Amory Building, University of Exeter, Rennes Drive, Exeter, EX4 4RJ , UK
Broad research specialisms
Migration and integration, refugees and asylum.
BA Sociology, University of Mannheim (Germany)
MA Sociology and Social Research, Newcastle University (UK)
I graduated in sociology from the University of Mannheim (Germany) in 2014 and subsequently successfully completed a Master’s programme in Sociology and Social Research at Newcastle University (2014-2015).
My MA thesis examined definitions of the ‘refugee’ based on the case of Germany’s so-called Temporary Humanitarian Admission Programmes (THAP) for Syrian refugees set up between 2013 and 2015. Two publications developed out of this work (with movements and the German Bundeszentrale fuer politische Bildung).
From 2016 to 2018 I worked as an evaluator at the German Institute for Development Evaluation in Bonn, Germany, as part of the team evaluating the German development volunteer service ‘weltwaerts’ (evaluation report).
All through my BA and MA studies as well as my work experience, I have developed and sustained an interest in issues around migration, asylum, citizenship and integration, looking in particular at the ways in which legal provisions play out in practice.
I joined the University of Exeter in September 2018 to embark on a PhD exploring how judicial training supports judges in the task of determining refugee status.
Refugee and asylum law, judicial training, adult education, mixed methods research
My PhD project explores the training of judges who hear asylum appeals. Training in this particular area has been increasingly recognised for the important role it might play in supporting judges who are both “corrective” to first-instance asylum decisions and “guarantor” for the correct application of international and national law.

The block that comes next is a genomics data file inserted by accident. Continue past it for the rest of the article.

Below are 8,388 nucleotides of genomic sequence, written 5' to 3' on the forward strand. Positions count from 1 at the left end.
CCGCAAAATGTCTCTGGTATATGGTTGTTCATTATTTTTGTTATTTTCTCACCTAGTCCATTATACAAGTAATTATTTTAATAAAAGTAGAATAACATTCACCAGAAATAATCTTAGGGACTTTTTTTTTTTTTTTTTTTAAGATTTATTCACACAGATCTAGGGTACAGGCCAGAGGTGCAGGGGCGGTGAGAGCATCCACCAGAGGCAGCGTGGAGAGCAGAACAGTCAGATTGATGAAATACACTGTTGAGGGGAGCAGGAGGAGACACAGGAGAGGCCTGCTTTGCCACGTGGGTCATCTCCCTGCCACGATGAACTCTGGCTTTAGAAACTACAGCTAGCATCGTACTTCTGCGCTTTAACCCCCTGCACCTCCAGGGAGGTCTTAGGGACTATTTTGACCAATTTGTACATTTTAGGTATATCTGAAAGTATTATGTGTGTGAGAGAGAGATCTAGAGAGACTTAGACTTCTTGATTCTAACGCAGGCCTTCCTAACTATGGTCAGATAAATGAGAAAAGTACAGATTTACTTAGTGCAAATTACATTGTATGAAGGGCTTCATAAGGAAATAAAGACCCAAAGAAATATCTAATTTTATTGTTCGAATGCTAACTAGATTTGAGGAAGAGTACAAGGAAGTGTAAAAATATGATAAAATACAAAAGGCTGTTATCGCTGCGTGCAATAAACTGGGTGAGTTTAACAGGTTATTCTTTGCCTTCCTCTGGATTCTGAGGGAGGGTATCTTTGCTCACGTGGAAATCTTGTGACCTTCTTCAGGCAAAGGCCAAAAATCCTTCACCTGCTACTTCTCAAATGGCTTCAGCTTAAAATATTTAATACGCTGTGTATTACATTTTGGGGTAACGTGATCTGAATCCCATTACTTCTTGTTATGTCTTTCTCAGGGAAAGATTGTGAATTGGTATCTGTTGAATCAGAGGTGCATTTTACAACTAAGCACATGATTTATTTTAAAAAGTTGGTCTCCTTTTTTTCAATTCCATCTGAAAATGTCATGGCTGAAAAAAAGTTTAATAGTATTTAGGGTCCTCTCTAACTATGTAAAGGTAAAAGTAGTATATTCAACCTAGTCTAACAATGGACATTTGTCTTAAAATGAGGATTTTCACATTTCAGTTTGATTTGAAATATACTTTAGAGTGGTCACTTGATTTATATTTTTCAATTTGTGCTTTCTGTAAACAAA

The overall objective of the research is to formulate evidence-based proposals for further improving training, its evaluation, and (remote) training design. Specifically, it aims to:
- Take stock of current contents and modalities of training related to asylum adjudication.
- Explore how asylum-related training supports judges in navigating the field’s complexity.
- Identify concrete empirical measures that could be used in evaluating the impact of training on judicial practice in asylum adjudication.
The project proposes a comparative mixed methods approach. The purpose is to arrive at a well rounded picture of asylum-related training and its role in supporting judges in adjudicating asylum (in the UK context). The methodology combines quantitative and qualitative elements, to both trace second-instance evaluations of first-instance judicial decisions (text mining "error of law" findings), and to capture relevant individuals’ views and experiences of training (observation, interviews/ focus groups). Desk research will provide an overview of training related to asylum determination in the jurisdiction(s) studied. The novelty in the proposed approach lies in making a new field fruitful for text mining and mixed methods analysis.